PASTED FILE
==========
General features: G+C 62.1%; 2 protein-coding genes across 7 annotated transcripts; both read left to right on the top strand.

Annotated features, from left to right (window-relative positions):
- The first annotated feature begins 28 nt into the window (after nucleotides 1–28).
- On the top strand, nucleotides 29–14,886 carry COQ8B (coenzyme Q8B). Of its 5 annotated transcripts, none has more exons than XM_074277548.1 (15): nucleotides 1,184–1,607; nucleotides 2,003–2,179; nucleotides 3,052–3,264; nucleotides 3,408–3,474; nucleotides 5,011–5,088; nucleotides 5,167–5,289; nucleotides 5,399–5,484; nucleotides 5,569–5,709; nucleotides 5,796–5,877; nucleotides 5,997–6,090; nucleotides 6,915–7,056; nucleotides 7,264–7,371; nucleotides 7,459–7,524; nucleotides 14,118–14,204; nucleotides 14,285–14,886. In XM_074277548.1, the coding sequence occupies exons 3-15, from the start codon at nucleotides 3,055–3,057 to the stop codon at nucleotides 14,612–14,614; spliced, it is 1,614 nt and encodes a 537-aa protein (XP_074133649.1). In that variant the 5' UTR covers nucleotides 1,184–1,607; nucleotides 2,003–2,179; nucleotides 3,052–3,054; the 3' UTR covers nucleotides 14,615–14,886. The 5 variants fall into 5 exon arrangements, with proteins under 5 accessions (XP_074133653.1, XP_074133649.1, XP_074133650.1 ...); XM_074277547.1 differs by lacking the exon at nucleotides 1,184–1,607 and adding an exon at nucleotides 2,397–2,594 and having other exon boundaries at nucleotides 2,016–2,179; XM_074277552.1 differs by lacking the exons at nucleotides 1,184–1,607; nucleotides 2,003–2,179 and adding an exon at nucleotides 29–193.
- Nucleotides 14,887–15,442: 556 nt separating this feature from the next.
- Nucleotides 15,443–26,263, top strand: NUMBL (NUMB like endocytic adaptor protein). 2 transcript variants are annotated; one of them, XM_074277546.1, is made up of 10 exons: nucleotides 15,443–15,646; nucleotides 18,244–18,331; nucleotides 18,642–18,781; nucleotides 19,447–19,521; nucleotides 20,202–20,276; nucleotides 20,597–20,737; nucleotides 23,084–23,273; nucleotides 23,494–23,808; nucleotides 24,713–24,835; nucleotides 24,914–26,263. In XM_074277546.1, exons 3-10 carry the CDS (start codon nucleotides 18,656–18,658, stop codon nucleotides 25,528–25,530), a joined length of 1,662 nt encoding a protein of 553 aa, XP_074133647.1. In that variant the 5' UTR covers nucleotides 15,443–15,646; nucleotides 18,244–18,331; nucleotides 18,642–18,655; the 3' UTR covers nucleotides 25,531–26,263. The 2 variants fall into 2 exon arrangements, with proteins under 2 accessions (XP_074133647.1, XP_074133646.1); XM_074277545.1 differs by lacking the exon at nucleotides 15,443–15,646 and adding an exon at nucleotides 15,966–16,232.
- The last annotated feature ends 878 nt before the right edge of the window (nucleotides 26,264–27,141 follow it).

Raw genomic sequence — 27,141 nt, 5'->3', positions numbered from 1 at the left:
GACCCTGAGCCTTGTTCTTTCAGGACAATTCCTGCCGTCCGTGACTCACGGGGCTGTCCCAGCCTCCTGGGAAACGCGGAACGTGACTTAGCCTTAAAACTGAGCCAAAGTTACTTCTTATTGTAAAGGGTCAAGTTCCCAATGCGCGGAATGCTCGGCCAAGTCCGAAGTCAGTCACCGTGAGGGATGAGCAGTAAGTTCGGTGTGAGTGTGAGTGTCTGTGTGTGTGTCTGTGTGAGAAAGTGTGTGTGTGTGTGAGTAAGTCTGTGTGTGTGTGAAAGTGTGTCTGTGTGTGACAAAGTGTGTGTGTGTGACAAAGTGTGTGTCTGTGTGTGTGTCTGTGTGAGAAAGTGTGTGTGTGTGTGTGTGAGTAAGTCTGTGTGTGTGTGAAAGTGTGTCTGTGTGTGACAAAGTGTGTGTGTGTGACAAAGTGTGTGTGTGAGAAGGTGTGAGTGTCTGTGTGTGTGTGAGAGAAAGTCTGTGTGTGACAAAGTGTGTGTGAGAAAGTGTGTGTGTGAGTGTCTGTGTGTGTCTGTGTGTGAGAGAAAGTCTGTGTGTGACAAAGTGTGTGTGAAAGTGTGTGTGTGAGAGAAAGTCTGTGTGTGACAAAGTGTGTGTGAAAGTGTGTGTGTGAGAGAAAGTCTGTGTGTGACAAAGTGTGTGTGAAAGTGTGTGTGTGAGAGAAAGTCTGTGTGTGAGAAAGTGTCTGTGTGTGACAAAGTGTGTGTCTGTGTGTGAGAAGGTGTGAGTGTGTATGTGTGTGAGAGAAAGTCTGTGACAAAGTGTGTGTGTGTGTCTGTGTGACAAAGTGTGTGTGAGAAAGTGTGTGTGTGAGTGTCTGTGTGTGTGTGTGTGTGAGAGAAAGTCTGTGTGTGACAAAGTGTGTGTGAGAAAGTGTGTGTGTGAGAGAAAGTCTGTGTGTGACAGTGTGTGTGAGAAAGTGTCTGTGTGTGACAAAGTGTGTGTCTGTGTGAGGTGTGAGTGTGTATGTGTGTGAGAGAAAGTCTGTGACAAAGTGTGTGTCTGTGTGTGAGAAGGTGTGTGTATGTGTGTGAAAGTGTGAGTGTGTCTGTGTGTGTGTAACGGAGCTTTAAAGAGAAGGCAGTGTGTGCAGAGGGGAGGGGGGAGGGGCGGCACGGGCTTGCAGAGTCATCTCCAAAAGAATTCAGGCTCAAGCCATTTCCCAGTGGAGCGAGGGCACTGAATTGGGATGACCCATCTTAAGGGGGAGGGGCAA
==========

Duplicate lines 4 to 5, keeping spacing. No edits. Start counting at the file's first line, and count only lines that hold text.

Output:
- On the top strand, nucleotides 29–14,886 carry COQ8B (coenzyme Q8B). Of its 5 annotated transcripts, none has more exons than XM_074277548.1 (15): nucleotides 1,184–1,607; nucleotides 2,003–2,179; nucleotides 3,052–3,264; nucleotides 3,408–3,474; nucleotides 5,011–5,088; nucleotides 5,167–5,289; nucleotides 5,399–5,484; nucleotides 5,569–5,709; nucleotides 5,796–5,877; nucleotides 5,997–6,090; nucleotides 6,915–7,056; nucleotides 7,264–7,371; nucleotides 7,459–7,524; nucleotides 14,118–14,204; nucleotides 14,285–14,886. In XM_074277548.1, the coding sequence occupies exons 3-15, from the start codon at nucleotides 3,055–3,057 to the stop codon at nucleotides 14,612–14,614; spliced, it is 1,614 nt and encodes a 537-aa protein (XP_074133649.1). In that variant the 5' UTR covers nucleotides 1,184–1,607; nucleotides 2,003–2,179; nucleotides 3,052–3,054; the 3' UTR covers nucleotides 14,615–14,886. The 5 variants fall into 5 exon arrangements, with proteins under 5 accessions (XP_074133653.1, XP_074133649.1, XP_074133650.1 ...); XM_074277547.1 differs by lacking the exon at nucleotides 1,184–1,607 and adding an exon at nucleotides 2,397–2,594 and having other exon boundaries at nucleotides 2,016–2,179; XM_074277552.1 differs by lacking the exons at nucleotides 1,184–1,607; nucleotides 2,003–2,179 and adding an exon at nucleotides 29–193.
- Nucleotides 14,887–15,442: 556 nt separating this feature from the next.